Sinn Fein may have to agree to a new inquiry into historic IRA killings as part of a power-sharing deal in the Northern Ireland Assembly.

Sinn Fein came close to beating the Democratic Unionist Party (DUP) in the Stormont election on Thursday (2 March), taking 27 seats to the DUP's 28.

Talks on working out a power-sharing arrangement, which start today (6 March), will include a deal struck two years ago to investigate all 3,500 killings that occurred during the Troubles, the Telegraph reported.

Northern Ireland minister James Brokenshire said that British troops must not be "unfairly treated" in any investigation into the deaths. Soldiers are said to have been responsible for a tenth of the deaths.

Former Conservative defence minister Sir Gerald Howarth said the UK government should not back down on insisting on the investigations. If that meant a power-sharing deal could not be agreed, then the province should return to direct rule, he added.

"We simply cannot have veterans in their 70s who have given their all to protect people in Northern Ireland used as pawns in a power struggle with Sinn Fein," he told the Telegraph.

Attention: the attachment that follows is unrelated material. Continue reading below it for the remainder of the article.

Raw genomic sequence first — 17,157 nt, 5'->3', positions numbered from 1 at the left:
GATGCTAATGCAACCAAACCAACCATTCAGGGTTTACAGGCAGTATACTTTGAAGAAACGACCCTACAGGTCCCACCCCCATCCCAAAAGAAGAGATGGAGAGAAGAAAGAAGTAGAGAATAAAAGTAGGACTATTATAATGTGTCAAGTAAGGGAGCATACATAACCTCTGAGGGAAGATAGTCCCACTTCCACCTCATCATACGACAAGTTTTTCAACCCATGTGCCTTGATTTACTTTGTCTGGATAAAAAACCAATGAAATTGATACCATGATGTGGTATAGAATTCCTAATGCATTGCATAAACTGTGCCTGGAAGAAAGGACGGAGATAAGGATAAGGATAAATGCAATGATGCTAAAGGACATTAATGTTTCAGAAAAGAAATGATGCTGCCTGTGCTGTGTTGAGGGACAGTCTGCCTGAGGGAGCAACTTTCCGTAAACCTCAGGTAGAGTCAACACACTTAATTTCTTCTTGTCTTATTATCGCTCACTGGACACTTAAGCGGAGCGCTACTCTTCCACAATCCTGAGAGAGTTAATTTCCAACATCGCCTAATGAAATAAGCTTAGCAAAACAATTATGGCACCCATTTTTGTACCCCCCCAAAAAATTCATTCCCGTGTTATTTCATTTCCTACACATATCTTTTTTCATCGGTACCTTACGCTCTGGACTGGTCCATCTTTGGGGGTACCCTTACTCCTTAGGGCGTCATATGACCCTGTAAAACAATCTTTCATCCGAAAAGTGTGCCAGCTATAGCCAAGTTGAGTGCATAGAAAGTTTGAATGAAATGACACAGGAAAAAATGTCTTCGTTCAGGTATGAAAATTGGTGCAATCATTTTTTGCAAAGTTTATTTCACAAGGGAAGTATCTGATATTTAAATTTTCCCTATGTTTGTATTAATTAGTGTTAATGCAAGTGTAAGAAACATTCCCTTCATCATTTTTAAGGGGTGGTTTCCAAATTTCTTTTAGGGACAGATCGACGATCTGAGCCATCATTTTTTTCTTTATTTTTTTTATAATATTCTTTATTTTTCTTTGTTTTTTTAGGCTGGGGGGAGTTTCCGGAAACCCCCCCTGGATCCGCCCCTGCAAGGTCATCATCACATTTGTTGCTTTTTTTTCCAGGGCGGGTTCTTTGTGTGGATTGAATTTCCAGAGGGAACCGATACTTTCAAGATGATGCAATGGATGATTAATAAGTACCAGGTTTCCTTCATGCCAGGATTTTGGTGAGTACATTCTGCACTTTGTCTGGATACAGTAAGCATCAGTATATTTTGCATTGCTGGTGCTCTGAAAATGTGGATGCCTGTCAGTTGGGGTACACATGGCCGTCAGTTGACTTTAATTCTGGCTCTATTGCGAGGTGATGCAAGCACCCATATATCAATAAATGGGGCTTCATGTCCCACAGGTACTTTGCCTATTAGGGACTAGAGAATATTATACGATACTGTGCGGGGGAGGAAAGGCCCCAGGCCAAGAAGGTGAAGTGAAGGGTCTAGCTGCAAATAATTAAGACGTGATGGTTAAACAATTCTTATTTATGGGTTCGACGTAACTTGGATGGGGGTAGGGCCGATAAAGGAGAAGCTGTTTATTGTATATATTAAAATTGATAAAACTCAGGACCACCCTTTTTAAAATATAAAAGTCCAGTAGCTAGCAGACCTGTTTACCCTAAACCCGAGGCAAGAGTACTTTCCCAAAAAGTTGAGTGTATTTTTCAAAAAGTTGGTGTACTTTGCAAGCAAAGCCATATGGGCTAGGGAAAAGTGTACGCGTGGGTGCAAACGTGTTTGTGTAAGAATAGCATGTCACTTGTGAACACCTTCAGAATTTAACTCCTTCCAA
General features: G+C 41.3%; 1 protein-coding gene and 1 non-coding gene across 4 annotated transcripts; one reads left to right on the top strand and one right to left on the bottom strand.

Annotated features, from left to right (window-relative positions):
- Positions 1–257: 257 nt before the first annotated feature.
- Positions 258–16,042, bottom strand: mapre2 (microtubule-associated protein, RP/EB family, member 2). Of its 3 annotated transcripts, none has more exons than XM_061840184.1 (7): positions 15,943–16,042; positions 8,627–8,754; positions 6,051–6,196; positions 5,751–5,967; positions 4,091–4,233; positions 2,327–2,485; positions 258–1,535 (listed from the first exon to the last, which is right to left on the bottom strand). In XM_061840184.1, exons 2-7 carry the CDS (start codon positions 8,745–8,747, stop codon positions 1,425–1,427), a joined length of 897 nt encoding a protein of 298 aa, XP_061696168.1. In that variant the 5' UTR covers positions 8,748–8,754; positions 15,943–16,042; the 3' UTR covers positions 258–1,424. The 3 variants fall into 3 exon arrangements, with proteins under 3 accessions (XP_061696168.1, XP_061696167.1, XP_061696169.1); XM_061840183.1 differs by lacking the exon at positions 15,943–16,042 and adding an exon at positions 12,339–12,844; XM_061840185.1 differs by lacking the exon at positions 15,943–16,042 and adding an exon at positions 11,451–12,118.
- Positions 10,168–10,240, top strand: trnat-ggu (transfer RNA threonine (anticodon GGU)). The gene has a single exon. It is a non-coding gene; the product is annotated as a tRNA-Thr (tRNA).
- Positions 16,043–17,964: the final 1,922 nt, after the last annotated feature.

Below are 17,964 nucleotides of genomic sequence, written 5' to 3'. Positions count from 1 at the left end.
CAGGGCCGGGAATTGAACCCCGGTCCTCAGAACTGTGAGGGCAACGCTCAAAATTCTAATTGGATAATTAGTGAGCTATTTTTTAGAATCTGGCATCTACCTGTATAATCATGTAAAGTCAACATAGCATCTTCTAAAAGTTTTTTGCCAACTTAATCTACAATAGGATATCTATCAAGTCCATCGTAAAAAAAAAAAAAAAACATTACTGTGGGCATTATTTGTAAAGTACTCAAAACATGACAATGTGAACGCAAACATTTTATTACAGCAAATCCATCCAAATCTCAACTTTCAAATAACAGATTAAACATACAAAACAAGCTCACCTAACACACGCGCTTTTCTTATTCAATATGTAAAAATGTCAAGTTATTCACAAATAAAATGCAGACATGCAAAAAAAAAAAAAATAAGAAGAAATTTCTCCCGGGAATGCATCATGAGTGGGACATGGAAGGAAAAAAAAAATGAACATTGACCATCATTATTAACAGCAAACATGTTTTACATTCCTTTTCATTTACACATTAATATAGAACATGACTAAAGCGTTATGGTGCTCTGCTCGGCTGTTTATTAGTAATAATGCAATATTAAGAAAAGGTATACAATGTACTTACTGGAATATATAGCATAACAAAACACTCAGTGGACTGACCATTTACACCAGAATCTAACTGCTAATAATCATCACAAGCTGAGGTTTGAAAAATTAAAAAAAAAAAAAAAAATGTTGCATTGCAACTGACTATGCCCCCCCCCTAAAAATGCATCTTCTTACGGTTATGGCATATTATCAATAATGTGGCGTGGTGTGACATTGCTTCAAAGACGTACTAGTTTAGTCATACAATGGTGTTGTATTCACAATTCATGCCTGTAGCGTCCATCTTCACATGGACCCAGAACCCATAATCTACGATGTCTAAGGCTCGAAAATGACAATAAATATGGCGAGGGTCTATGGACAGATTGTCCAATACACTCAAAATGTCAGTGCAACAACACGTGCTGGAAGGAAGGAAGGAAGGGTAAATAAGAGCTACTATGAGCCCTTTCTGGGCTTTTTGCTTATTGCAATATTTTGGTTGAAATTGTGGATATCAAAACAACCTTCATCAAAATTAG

Sinn Fein wants DUP leader Arlene Foster to step aside from the nomination for first minister, a demand rejected by her party.

Talks start this week to strike a deal in the power-sharing assembly at Stormont, after Northern Ireland's snap election Getty

Ash for cash

She is at the centre of a scandal over the Renewable Heat Initiative (RHI) which was supposed to encourage businesses to use renewable heat sources but instead paid them to burn fuel, racking up a taxpayer bill of half a billion pounds.

The scandal, which has become known as "ash for cash", led to the resignation of deputy first minister Martin McGuinness and the collapse of the Northern Ireland Assembly.

Simon Hamilton of the DUP told the BBC that Foster had the full support of her party.

"It is not for Sinn Fein to dictate who our nominee for first minister is. It is not reasonable to do so," he said.

"She has my full support, she has the support of the party, and most importantly she has the support of 225,000 people across Northern Ireland who voted for the DUP, who increased the DUP's mandate," Hamilton told the BBC's Sunday Politics programme.